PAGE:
Publisher: OUP Oxford
ISBN: 0191508624
Category: Law
Page: 360
View: 6446

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International law is increasingly applied in domestic courts. This can result in situations where the courts are being asked to rule on politically sensitive issues, especially issues which involve actions during armed conflicts. Domestic courts do not show a uniformity of approach in addressing cases concerning international humanitarian law, and can often be seen to differ markedly in their response. The book argues that different national courts demonstrate different functional roles in different countries. These can be situated on a scale from apology to utopia, which can be set out as follows: (1) the apologist role of courts, in which they serve as a legitimating agency of the state's actions; (2) the avoiding role of courts, in which they, for policy considerations, avoid exercising jurisdiction over a case; (3) The deferral role of courts, in which courts defer back to the other branches of the government the responsibility of finding an appropriate remedy (4) the normative application role of courts, in which they apply international humanitarian law as required by the rule of law; and (5) the utopian role of courts, in which they introduce moral judgments in favour of the protection of the individual, beyond the requirements of the law. The book investigates the rulings of five key domestic courts, those of the UK, the USA, Canada, Italy, and Israel, to understand how their approaches differ, and where their practice can be placed on the methological scale. This analysis has been assisted by the author's extensive field work, notably in Israel and in the Occupied Palestinian Territories. Providing a detailed understanding each court's function, the book offers a critical analysis of the courts' rulings, in which both the legal arguments and the political context of cases they have ruled on are examined. The book shows that the functional role of the national courts is a combination of contradictions and mixed attitudes, and that national courts are in the process of defining their own role as enforcing organs of international humanitarian law.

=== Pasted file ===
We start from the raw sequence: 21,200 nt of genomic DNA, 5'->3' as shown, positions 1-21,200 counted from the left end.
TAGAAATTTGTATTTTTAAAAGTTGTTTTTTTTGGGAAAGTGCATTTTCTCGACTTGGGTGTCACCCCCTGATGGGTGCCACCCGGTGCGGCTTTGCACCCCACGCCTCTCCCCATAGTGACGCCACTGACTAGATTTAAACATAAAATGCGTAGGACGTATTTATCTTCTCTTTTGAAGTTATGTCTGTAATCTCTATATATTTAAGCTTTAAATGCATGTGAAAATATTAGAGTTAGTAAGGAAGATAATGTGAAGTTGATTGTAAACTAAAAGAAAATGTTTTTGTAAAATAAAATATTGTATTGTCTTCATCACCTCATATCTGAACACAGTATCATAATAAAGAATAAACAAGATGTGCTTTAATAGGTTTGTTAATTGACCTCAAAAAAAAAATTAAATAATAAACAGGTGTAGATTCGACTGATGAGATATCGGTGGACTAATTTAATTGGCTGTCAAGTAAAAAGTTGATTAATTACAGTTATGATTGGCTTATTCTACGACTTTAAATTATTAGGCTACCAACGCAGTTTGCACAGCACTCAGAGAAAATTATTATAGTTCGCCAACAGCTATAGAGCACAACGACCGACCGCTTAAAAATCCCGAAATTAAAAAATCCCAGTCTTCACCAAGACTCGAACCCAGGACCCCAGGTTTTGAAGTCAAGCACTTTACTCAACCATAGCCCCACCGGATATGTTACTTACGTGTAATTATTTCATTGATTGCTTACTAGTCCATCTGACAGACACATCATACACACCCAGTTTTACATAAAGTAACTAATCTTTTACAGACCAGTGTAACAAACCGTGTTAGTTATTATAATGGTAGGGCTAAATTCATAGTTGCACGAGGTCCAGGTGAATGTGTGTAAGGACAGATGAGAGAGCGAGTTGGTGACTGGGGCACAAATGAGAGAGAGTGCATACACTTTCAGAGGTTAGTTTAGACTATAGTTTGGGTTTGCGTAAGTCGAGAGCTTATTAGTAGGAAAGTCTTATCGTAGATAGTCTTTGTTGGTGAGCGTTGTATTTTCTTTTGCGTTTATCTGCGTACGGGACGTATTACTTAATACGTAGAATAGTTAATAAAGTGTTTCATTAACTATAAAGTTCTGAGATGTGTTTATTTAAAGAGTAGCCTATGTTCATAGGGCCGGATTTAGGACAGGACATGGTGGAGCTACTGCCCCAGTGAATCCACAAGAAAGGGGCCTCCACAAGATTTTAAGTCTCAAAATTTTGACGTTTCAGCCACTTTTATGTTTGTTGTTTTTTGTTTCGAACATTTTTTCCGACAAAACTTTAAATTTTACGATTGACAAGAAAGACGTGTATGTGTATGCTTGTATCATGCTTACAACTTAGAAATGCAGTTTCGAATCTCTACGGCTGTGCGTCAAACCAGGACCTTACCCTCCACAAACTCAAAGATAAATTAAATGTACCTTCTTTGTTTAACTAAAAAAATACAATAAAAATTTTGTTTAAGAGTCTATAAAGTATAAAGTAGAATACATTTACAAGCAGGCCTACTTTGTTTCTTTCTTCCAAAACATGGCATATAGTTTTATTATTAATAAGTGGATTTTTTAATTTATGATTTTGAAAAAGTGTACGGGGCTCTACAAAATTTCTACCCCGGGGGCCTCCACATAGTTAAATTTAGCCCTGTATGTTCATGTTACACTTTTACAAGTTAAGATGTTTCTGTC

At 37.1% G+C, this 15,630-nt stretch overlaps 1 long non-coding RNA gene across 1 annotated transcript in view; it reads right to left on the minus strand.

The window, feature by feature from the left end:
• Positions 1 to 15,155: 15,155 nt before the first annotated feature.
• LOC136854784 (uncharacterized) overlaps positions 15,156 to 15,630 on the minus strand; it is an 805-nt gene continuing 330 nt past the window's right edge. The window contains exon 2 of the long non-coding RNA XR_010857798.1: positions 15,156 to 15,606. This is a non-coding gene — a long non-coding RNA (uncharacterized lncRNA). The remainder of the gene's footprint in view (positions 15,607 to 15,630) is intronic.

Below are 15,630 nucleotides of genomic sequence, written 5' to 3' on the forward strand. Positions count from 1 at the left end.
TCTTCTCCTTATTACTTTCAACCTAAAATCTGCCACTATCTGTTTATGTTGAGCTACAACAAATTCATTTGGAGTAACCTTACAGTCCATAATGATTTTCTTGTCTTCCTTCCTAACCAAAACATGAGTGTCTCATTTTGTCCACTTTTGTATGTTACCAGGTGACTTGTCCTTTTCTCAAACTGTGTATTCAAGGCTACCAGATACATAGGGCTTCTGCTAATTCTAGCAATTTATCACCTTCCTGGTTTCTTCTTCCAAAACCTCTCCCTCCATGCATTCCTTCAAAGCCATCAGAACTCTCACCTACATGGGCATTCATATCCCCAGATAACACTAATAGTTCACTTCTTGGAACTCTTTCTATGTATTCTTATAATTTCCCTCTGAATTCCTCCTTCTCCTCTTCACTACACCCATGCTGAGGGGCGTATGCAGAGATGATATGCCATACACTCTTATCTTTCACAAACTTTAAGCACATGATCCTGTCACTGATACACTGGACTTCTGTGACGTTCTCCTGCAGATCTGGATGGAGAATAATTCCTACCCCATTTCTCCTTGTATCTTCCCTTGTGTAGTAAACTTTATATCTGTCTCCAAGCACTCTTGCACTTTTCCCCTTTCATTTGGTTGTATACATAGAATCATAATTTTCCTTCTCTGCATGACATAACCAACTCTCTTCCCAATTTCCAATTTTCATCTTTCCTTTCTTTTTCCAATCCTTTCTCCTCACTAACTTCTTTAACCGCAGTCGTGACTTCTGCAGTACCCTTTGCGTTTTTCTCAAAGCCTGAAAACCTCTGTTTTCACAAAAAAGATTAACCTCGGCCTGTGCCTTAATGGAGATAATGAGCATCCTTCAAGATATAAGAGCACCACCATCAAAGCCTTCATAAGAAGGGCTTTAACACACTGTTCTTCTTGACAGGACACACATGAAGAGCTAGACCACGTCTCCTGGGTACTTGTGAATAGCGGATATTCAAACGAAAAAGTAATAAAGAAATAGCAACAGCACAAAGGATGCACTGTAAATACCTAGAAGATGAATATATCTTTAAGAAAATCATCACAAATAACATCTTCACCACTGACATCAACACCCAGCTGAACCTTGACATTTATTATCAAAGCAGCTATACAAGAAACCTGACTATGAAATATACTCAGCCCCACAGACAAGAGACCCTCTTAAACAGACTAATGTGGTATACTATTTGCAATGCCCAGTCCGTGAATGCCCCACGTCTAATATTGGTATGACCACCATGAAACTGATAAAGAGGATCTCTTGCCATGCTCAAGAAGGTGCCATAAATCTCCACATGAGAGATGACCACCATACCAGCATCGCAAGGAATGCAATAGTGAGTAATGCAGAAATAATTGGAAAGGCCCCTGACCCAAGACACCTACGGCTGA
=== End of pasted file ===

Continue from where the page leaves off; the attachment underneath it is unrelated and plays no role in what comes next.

Towards Global Justice: Sovereignty in an Interdependent World


Author: Simona Ţuţuianu
Publisher: Springer Science & Business Media
ISBN: 9067048917
Category: Law
Page: 278
View: 2288